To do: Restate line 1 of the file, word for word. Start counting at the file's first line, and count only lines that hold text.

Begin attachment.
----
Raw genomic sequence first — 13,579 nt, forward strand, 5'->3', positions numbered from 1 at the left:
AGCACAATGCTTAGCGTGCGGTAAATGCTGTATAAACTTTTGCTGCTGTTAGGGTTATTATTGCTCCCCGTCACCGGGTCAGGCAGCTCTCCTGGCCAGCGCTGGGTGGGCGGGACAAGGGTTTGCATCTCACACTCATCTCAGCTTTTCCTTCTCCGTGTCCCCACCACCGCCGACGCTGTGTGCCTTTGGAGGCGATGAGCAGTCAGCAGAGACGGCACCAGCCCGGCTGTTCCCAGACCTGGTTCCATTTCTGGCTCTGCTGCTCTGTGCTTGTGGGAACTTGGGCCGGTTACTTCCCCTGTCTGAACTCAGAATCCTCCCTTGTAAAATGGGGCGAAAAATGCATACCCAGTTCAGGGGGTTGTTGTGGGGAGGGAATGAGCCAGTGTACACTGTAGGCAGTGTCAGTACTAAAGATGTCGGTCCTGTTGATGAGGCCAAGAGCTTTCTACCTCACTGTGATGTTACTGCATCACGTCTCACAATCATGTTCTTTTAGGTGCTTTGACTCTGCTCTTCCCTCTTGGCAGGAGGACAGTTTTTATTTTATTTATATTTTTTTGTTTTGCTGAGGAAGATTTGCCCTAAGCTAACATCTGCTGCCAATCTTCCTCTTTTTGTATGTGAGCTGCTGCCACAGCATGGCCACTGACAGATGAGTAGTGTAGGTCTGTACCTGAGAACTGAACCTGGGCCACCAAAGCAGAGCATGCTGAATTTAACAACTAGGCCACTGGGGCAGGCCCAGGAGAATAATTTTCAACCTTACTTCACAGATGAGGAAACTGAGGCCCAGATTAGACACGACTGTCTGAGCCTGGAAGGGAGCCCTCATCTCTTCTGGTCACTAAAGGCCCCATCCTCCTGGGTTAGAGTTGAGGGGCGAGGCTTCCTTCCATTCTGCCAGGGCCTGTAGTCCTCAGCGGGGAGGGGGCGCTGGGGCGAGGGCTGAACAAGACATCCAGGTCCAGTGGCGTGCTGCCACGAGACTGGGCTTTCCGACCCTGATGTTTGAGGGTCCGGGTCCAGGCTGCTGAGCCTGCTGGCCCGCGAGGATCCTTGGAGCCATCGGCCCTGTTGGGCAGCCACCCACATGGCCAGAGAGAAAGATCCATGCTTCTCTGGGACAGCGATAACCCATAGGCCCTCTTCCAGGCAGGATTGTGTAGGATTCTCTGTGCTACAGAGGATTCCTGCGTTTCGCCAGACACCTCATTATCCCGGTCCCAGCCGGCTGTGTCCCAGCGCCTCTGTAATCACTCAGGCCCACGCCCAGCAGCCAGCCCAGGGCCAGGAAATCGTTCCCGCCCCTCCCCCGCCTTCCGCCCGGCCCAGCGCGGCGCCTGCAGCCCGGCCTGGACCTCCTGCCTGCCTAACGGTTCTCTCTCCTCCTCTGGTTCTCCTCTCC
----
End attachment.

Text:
Raw genomic sequence first — 13,579 nt, forward strand, 5'->3', positions numbered from 1 at the left: